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Making It Work
I speak in very broad terms here, but as with most things in poker, it really comes down to the player. Different players, all of whom could easily be labeled calling stations, call in different situations for different reasons. Some can be bluffed in one way, some in another, and the most stubborn not at all. But there are a few principles to keep in mind when attempting to bluff a calling station:
1. Maximum pressure is important. It is not a coincidence that my example comes from tournament play. There are a great many players who are much too loose in general but much too tight when it comes to the last of their chips in a poker tournament. These players can be bluffed very profitable provided you are willing to put them to the test for everything they have and provided that ҥverything they haveҠis enough that they will feel they still have a shot at winning if they fold. This works particularly well in the early stages of major live tournaments where stacks are deep and players have traveled great distances and paid great sums of money to enter.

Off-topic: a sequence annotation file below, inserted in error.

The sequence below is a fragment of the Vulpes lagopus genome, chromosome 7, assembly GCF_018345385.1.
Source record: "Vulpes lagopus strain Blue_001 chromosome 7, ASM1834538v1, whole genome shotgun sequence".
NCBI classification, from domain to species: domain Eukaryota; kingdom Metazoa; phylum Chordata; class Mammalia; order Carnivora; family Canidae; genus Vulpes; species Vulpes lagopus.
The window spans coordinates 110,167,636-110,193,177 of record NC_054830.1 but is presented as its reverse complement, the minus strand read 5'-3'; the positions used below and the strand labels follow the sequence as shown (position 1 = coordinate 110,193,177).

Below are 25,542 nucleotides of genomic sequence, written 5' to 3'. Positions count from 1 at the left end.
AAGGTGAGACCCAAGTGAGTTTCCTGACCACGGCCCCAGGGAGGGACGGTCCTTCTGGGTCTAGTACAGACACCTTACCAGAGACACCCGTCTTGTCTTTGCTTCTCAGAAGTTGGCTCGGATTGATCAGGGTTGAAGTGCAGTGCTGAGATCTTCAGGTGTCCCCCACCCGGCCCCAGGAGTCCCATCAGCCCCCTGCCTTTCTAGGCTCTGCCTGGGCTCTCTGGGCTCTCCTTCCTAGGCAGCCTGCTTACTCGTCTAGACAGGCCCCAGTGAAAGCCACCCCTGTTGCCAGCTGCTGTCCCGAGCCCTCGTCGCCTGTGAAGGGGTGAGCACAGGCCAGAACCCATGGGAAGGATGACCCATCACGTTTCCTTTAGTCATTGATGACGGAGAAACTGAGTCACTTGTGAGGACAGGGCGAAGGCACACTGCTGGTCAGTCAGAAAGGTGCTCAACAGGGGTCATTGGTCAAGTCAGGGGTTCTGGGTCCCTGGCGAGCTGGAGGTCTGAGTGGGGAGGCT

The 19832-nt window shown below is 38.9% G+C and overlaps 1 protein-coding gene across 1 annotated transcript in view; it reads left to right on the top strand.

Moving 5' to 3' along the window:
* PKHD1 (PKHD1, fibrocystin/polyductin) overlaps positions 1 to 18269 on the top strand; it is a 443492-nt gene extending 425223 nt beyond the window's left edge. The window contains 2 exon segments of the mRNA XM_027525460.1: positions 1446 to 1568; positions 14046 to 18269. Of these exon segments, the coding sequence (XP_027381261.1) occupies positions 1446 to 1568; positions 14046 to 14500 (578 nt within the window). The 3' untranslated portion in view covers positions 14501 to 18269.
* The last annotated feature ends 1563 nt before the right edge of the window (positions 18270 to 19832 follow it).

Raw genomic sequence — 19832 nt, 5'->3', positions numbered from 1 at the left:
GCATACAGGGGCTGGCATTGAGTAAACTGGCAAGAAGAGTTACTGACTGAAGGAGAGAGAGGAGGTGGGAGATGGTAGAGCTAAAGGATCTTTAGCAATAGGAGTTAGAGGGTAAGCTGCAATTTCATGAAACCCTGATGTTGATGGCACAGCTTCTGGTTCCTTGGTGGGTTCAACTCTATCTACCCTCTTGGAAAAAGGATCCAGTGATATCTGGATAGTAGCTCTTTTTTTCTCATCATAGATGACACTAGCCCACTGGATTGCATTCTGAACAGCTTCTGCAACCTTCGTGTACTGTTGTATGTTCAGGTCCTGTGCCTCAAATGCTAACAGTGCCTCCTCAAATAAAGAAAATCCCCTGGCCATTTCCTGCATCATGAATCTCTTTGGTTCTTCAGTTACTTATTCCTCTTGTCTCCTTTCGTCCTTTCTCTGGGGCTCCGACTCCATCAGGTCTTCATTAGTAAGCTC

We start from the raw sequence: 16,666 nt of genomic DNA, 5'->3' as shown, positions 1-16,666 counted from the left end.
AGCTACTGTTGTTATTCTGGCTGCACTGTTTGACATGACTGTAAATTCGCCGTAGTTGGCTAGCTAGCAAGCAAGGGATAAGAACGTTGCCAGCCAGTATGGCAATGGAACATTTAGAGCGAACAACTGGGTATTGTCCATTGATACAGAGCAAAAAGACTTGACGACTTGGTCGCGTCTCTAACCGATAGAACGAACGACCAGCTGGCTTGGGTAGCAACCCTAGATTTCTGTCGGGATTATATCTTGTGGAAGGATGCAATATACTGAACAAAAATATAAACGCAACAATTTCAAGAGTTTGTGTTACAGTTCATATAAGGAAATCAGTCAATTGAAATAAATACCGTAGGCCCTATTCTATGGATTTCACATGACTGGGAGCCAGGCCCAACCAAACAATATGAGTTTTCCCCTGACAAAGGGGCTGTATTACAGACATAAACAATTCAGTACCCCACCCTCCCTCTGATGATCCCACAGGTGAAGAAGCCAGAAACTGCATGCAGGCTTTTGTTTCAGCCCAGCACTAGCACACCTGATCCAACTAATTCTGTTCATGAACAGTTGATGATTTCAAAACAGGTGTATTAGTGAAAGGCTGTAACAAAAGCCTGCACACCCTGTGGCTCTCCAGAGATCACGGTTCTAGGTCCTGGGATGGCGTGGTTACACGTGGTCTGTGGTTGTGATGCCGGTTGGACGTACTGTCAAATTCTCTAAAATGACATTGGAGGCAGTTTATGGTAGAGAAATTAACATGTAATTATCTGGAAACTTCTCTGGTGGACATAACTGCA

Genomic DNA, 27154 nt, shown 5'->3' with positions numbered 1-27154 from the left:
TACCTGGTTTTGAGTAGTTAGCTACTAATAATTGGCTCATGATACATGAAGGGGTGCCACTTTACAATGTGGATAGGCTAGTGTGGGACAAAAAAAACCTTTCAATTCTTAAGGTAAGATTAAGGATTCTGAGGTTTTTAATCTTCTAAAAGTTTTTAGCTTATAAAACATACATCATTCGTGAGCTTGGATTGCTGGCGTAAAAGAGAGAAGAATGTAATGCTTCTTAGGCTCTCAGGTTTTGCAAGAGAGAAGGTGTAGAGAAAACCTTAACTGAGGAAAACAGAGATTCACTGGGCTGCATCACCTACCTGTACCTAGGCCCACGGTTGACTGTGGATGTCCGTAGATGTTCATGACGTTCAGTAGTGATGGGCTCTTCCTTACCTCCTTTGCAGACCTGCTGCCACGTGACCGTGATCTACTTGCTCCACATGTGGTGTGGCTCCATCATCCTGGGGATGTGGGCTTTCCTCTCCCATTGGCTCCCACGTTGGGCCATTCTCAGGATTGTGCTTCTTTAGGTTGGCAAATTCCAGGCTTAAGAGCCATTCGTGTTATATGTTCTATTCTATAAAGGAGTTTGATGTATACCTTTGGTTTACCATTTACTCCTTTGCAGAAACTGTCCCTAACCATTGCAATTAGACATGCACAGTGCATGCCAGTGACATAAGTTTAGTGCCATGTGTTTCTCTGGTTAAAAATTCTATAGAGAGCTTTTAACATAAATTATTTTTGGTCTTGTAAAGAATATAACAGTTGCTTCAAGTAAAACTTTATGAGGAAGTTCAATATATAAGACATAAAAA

2. DonӴ bluff a short stack. This is the corollary to rule one; you canӴ put maximum pressure on a player with very few chips. Players who get short in tournament play are often ready to double up or go home and are not in the mood to fold anything that could be a winner. Similarly, players who buy in short at cash games do so precisely because they do not want to face the difficult decisions that come with deep stack poker. They donӴ have enough chips to make a situation tough, so donӴ try putting them to one.
3. Use caution in fixed limit games. You canӴ apply maximum pressure when your opponent is getting 6:1 on a call. However, there are comparable situations where a playerӳ willingness to play weak hands creates situations where he can profitably be bluffed. In Razz, for instance, a player who will call 3rd street with a face card showing or will peel when he bricks on 4th can often be bluffed on later streets simply because it will be very obvious to you that he cannot possibly have a hand stronger than, for instance, K-J-x-x-x. As long as your board looks reasonably strong, this player is asking you to keep firing at him even if youӲe actually double paired.
4. Itӳ okay to get caught. But donӴ try it again. Calling stations look for excuses to call. Once theyӶe seen you bluff, even if it wasnӴ against them, donӴ expect them to lay anything down. In their minds, you are a bluffer. Now it really is time to tighten up, value bet more hands, and never bluff.